There will be a crackdown on avoidance of capital gains tax by individuals exploiting the tax rules for trusts, announced the Chancellor today. The measures proposed will
– apply a charge when certain interests in trusts are sold;
– stop trust losses being offset against gains of people who have bought their way into a trust;
– apply a charge when trustees incur debt and advance funds from the trust as part of a scheme to avoid capital gains tax;
– prevent tax avoidance effected by bringing an offshore trust onshore and taking it offshore again;
– make effective the current anti-avoidance legislation where gains are sheltered through the double tier of a trust and an offshore company.
This package of measures complements action announced by the Chancellor in his Pre-Budget Report to stop capital gains gifts relief being used for tax avoidance. All the measures announced today will take effect from today.
1. This package of measures is designed to prevent avoidance of capital gains tax (CGT) by individuals on the sale of valuable assets using a variety of sophisticated tax avoidance schemes which exploit the tax rules for trusts.
Sale of an interest in a trust
2. Any gains arising on the disposal of an interest in (as opposed to the underlying trust assets of) a UK trust are not generally chargeable to CGT. The purpose of the exemption is to prevent a double tax charge – on both the sale by the trustees of trust property and by a beneficiary of an interest in the trust. This exemption is being exploited by individuals placing assets in trusts in which they retain an interest and then selling their interest in the trust. They are effectively using the exemption to sell assets tax-free to third parties.
3. From today, where an interest in a settlement in which the settlor has an interest is disposed of for consideration, the assets to which the interest relates will be deemed to be disposed of and reacquired by the trustees at their market value. Any resulting gains will be chargeable on the settlor under the normal provisions. Gifts hold-over relief will not be available on the gains arising on this disposal.
4. This rule will also apply to any property which formed part of a settlement in which the settlor had an interest at any time in the two previous tax years. There will be rules to stop the tax charge being avoided on property added to the trust after the contract for the sale of the interest has been entered into but before the transaction is complete. The amount of tax payable by the trustees under the new rule will be recoverable from the person who sells the interest.
Use of trust losses
5. Under the current rules, capital losses accruing to trustees can be used to offset their capital gains. Following changes made in last year’s Finance Act, trust losses can be used to offset gains arising outside the trust only in very limited circumstances. Schemes have been developed to circumvent these rules by enabling individuals with large potential capital gains to buy their way into trusts with actual or potential losses. The idea is that the individuals transfer the assets in question into the trust using gifts hold-over relief and then use the losses to offset the gains arising on the subsequent disposal of the assets so that no tax is paid. Very large amounts of tax could be lost if these schemes were to succeed.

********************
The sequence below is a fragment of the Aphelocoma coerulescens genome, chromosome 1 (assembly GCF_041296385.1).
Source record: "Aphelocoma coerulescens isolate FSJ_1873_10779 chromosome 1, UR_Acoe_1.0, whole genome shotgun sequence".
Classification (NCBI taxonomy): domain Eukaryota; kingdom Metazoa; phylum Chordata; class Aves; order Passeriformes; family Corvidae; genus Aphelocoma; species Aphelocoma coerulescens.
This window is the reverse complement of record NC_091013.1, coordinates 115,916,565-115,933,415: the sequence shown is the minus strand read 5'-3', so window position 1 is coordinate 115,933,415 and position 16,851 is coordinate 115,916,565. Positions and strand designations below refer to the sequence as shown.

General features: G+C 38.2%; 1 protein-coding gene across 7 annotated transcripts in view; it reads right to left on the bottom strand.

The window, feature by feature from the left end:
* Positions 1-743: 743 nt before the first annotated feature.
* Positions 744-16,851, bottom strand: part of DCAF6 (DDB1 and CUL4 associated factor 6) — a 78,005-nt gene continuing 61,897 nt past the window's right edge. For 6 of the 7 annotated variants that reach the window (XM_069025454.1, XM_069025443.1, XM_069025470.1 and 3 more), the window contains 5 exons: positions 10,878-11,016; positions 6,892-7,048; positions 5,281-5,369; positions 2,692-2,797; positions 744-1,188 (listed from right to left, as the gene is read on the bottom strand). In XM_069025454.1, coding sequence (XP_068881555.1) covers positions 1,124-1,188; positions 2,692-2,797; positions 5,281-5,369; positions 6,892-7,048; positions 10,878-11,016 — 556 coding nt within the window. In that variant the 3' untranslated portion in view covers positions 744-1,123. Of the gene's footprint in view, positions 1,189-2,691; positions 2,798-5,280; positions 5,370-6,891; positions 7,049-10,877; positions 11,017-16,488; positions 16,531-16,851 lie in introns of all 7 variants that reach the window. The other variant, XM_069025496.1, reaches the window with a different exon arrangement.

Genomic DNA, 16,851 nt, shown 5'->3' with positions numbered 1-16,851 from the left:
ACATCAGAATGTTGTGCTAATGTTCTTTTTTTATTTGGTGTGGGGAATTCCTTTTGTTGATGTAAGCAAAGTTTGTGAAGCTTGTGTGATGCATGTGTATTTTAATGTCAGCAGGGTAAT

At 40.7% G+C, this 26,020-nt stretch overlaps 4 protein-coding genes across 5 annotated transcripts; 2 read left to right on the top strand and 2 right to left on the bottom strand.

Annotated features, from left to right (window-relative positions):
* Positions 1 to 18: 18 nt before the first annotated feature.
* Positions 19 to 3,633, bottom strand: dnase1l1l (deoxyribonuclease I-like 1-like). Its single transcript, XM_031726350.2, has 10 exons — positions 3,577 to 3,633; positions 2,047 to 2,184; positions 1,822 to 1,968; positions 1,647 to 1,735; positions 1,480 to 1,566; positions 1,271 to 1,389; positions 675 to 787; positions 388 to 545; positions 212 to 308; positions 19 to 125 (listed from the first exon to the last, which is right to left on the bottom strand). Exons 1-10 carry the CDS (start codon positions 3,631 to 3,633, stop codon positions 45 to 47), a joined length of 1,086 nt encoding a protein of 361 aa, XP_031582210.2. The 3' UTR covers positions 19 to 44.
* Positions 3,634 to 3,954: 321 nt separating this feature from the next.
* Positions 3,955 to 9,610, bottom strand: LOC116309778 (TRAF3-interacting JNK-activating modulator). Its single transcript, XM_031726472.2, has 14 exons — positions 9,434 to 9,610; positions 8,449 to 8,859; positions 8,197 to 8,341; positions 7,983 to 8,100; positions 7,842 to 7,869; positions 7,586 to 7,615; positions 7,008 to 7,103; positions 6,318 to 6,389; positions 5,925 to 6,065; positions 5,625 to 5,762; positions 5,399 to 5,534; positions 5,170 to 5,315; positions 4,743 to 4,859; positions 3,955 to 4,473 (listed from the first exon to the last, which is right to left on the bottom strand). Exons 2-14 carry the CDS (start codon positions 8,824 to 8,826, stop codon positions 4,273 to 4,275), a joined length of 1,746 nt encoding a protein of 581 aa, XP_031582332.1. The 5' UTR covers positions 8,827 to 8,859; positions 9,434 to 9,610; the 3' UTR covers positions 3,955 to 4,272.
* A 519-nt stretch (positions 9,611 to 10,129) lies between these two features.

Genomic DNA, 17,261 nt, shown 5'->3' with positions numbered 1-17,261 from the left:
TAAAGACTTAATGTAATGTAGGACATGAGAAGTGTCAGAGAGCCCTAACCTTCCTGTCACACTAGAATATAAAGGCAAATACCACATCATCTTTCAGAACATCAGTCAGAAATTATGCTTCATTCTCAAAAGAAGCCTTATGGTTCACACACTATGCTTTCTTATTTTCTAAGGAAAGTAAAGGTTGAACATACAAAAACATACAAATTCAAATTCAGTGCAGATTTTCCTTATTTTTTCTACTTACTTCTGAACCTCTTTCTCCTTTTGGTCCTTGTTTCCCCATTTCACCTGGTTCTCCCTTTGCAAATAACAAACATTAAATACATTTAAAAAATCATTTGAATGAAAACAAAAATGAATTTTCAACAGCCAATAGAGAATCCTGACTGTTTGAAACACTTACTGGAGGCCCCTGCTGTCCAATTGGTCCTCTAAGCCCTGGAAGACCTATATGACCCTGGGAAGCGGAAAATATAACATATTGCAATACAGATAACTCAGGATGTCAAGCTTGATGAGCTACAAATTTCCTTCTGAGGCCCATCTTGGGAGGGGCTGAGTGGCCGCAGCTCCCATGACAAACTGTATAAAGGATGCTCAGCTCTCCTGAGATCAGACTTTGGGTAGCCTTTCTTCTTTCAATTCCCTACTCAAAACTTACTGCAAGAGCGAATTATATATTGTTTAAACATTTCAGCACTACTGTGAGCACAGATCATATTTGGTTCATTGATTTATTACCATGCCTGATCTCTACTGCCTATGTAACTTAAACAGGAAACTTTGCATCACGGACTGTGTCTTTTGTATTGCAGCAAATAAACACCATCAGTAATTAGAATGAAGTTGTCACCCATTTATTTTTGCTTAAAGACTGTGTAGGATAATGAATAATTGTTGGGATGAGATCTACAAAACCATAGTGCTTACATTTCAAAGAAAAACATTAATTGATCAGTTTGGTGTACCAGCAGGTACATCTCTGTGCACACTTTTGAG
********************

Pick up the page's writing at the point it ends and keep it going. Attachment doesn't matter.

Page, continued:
6. To counter these schemes, losses accruing to trustees will no longer be available to offset gains on assets which have been transferred into the trust using gifts hold-over relief where the transferor or a connected person has acquired an interest in the trust and any consideration has passed in connection with the acquisition. The new rule takes effect for any gains accruing to trustees on or after today.
Trustees in debt
7. The third element in the package is designed to counter an avoidance device which has become commonly known as a ‘flip flop’. This is a device for extracting gains from a trust tax-free or with a significant tax saving. At its simplest, the trustees of a trust in which a UK resident settlor has an interest (so that the settlor is charged in respect of trust gains) borrow money on the security of assets in the trust and advance the money to another trust. The settlor then severs his interest in the first trust. In the following tax year the trustees sell the assets and use the proceeds to repay the debt. The settlor receives his money from the second trust. If successful, the outcome of the device is that in the case of an offshore trust no tax is paid by the settlor. In the case of a UK trust there is a 6% tax rate saving for the higher rate taxpayer. The device can also be used to eliminate entirely the CGT liabilities of UK beneficiaries of offshore trusts who receive capital payments from trustees.
8. From today, where trustees, at a time when they are in debt, transfer funds to another person (whether by transferring or lending property) and any borrowed money has not been wholly used for normal trust purposes, the trustees will be treated as making a disposal and reacquisition of settled property. They will be deemed to dispose of the whole (or, where the amount transferred is less than the value of the chargeable assets remaining in the trust, an appropriate fraction) of those remaining assets at the time of the advance, and immediately reacquiring them at market value Gifts hold-over relief will not be available on the gains arising on this disposal.
9. There will be no deemed disposal and reacquisition if borrowed money has been wholly used for normal trust purposes, namely –